},
};

export default function () {
  http.get('http://test.k6.io/contacts.php');
  sleep(3);
}

Thresholds are a powerful feature providing a flexible API to define various types of pass/fail criteria in the same test run. For example:

  • The 99th percentile response time must be below 700 ms.
  • The 95th percentile response time must be below 400 ms.
  • No more than 1% failed requests.
  • The content of a response must be correct more than 95% of the time.
  • Your condition for pass/fail criteria (SLOs)

Jenkins Pipeline Configuration

There are three steps to configure Jenkins pipelines to fetch changes from your repository:

  1. Create a repository that contains a Jenkinsfile, your k6 load test script and related files.
  2. Create a new pipeline job on Jenkins to fetch changes from your repository.
  3. Add a webhook to GitHub to push changes to your Jenkins pipeline and trigger the performance test pipeline.

Setting up the repository

In the root of your project folder, create a file named Jenkinsfile. This configuration file will trigger the CI to build whenever a push to the remote repository is detected. If you want to know more about it, check out the tutorial: Using a Jenkinsfile.

Alongside the Jenkinsfile, we've added the script setup_k6.sh which installs k6 on the runner. For other ways to install k6, check out the k6 installation documentation.

#!/bin/bash
set -ex

sudo apt-get update
sudo apt-get install dirmngr --install-recommends
sudo apt-key adv --keyserver hkp://keyserver.ubuntu.com:80 --recv-keys 379CE192D401AB61
echo "deb https://dl.bintray.com/loadimpact/deb stable main" | sudo tee -a /etc/apt/sources.list
sudo apt-get update
sudo apt-get install k6

Then, we execute the script in the Jenkinsfile. Below is the Jenkins configuration that ties everything together.

pipeline {
    agent any
    stages {
        stage('Performance Testing') {
            steps {
                echo 'Installing k6'
                sh 'sudo chmod +x setup_k6.sh'
                sh 'sudo ./setup_k6.sh'
                echo 'Running K6 performance tests...'
                sh 'k6 run loadtests/performance-test.js'
            }
        }
    }
}

Eventually, your repository should look like the following screenshot. You can also fork the k6-jenkins-example repository.

k6 Jenkins Example Repository

Creating the pipeline job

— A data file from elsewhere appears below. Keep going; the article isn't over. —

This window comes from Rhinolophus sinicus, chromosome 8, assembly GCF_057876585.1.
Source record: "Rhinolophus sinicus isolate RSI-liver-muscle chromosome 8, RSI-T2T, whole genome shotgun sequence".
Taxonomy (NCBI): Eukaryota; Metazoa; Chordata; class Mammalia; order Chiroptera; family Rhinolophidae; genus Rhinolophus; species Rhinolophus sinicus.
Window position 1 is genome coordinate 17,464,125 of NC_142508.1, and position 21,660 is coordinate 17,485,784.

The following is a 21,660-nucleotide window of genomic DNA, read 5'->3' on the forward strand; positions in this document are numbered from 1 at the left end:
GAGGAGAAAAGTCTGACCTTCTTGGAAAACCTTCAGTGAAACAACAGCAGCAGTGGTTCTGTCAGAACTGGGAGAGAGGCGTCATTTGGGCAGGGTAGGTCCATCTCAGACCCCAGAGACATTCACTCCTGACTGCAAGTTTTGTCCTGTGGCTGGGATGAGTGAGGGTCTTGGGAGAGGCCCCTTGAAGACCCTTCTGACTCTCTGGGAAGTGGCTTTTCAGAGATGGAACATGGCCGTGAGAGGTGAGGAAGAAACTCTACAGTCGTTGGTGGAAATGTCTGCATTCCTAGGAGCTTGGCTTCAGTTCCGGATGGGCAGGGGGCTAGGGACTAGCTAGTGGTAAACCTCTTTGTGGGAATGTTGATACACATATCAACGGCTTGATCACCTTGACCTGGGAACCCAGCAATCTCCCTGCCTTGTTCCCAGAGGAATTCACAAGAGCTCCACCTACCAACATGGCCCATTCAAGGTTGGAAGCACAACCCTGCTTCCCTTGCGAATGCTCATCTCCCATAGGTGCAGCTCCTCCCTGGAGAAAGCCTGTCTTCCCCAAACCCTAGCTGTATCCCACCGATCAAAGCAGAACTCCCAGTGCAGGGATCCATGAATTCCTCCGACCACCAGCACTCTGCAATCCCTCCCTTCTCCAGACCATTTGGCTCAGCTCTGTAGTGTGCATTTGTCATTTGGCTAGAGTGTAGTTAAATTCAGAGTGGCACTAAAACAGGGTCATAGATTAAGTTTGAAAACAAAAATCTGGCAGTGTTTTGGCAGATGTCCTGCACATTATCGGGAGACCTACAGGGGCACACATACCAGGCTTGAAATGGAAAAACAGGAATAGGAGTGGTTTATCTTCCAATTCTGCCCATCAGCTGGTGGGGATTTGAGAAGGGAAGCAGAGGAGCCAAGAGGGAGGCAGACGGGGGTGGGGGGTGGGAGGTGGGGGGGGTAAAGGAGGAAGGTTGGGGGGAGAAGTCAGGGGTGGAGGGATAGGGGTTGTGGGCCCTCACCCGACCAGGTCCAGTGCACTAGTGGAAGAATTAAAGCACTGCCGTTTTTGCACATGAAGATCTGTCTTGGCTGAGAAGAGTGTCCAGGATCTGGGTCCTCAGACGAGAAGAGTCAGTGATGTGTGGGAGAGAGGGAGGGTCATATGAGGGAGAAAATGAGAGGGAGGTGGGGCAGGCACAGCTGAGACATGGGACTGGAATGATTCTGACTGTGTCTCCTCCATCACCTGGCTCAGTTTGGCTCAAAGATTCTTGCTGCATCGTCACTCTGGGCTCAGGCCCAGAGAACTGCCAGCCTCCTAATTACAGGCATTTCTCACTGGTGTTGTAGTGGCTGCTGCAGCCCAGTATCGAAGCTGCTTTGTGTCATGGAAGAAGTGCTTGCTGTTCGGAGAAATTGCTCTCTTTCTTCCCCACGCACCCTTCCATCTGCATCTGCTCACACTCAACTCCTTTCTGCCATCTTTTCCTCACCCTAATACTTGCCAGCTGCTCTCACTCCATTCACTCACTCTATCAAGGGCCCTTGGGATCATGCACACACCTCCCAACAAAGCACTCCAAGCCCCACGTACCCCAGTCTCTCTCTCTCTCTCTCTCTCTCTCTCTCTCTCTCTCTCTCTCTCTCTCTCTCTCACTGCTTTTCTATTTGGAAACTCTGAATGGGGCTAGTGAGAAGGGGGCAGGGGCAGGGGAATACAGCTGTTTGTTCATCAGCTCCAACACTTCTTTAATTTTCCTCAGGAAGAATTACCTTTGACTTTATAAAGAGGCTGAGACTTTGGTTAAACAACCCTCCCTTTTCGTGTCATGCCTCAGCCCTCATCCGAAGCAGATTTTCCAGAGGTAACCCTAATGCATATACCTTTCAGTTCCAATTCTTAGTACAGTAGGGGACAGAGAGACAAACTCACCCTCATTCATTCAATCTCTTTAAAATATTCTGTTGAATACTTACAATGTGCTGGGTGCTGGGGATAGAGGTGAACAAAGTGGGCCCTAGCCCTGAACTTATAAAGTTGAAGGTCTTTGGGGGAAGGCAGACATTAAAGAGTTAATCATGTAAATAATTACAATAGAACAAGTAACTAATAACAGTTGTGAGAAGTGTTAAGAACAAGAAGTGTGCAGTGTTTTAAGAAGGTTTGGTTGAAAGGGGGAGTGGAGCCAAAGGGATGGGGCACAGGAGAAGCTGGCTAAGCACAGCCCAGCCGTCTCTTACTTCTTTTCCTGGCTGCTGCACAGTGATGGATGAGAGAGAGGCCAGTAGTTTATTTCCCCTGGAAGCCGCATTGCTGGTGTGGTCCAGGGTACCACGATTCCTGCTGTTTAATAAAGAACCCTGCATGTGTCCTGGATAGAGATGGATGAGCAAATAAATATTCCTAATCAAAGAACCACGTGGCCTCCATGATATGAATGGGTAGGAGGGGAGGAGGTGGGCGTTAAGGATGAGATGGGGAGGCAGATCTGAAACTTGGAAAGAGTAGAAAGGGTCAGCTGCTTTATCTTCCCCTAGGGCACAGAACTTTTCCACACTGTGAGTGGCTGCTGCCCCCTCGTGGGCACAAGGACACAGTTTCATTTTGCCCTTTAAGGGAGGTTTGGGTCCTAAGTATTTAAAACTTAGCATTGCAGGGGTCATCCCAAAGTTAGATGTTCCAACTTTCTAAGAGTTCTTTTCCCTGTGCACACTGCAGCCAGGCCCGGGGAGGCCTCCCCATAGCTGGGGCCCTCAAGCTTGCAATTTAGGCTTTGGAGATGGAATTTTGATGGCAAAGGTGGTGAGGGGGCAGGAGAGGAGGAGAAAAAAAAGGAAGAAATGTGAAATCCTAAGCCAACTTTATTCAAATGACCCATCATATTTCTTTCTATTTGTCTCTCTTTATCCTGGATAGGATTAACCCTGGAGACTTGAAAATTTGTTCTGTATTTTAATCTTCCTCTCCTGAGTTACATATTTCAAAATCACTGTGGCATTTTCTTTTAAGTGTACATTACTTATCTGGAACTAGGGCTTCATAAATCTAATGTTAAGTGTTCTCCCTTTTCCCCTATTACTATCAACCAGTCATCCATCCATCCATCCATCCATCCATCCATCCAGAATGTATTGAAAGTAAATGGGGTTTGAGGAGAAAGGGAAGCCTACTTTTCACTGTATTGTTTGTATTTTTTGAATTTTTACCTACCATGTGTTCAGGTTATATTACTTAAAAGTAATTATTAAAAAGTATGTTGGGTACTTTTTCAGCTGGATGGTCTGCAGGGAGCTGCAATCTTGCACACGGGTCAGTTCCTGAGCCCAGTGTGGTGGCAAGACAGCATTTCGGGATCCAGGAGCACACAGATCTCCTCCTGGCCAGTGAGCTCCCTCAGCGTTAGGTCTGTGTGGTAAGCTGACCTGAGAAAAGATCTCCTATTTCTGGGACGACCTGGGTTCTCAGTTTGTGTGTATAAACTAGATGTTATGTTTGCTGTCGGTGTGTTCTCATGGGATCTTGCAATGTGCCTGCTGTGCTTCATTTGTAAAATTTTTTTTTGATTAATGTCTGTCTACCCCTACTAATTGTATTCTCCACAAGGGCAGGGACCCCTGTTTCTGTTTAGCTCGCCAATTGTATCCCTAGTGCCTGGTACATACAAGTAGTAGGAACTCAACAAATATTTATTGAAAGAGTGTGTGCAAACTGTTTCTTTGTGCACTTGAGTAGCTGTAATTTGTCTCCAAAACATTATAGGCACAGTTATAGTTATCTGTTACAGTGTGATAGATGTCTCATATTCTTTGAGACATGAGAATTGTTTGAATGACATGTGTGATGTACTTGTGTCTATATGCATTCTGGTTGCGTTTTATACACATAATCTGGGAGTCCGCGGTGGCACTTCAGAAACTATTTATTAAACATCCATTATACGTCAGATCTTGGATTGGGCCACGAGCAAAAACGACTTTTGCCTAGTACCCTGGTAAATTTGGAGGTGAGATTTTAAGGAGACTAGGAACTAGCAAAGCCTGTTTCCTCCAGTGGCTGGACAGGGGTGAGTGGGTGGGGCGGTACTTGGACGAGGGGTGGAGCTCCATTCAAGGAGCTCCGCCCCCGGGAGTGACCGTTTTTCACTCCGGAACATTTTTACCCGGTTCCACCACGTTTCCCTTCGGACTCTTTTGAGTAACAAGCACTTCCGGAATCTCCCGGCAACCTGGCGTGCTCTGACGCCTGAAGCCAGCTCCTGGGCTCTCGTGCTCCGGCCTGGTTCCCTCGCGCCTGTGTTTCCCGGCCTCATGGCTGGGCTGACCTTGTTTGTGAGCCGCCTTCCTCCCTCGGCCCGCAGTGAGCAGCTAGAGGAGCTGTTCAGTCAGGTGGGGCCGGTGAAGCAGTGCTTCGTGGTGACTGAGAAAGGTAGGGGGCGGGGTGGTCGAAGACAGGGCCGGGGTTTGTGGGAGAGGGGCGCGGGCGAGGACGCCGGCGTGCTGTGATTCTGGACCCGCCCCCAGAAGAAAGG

In this demonstration, we've installed Jenkins on a Google Compute Engine (GCE) instance on Google Cloud Platform (GCP). It's pretty easy to get this up and running, use the Google Cloud Deployment Manager. Simply search for "jenkins” in the top search bar and select the Jenkins option with "click to deploy” which is the 1st option in the screenshot below. This will install Jenkins on a Debian GNU/Linux virtual machine as a GCE instance.

Further instructions will be provided by the GCP platform, which includes a Jenkins instance URL and credentials plus SSH access to the virtual machine.

Install Jenkins with Google Cloud deployment manager

Configuring the webhook

Assuming you have your GitHub repository set up and Jenkins pipeline job created, it's time to integrate Jenkins with GitHub. You should create a token for the user on Jenkins and use that token along with the Jenkins instance URL to create the webhook.

While in the Jenkins dashboard, head over to the pipeline you created and press Build Now to see the pipeline fetch the latest changes from your repository and run the tests.

Jenkins status - Performance Testing stage

Running k6 Cloud Tests

There are two common ways to run k6 tests as part of a CI process:

  • k6 run to run a test locally on the CI server.
  • k6 cloud to run a test on the k6 Cloud from one or multiple geographic locations.

You might want to trigger cloud tests in these common cases:

  • If you want to run a test from one or multiple geographic locations (load zones).
  • If you want to run a test with high-load that will need more compute resources than provisioned by the CI server.

If any of those reasons fits your needs, then running k6 cloud tests is the way to go for you.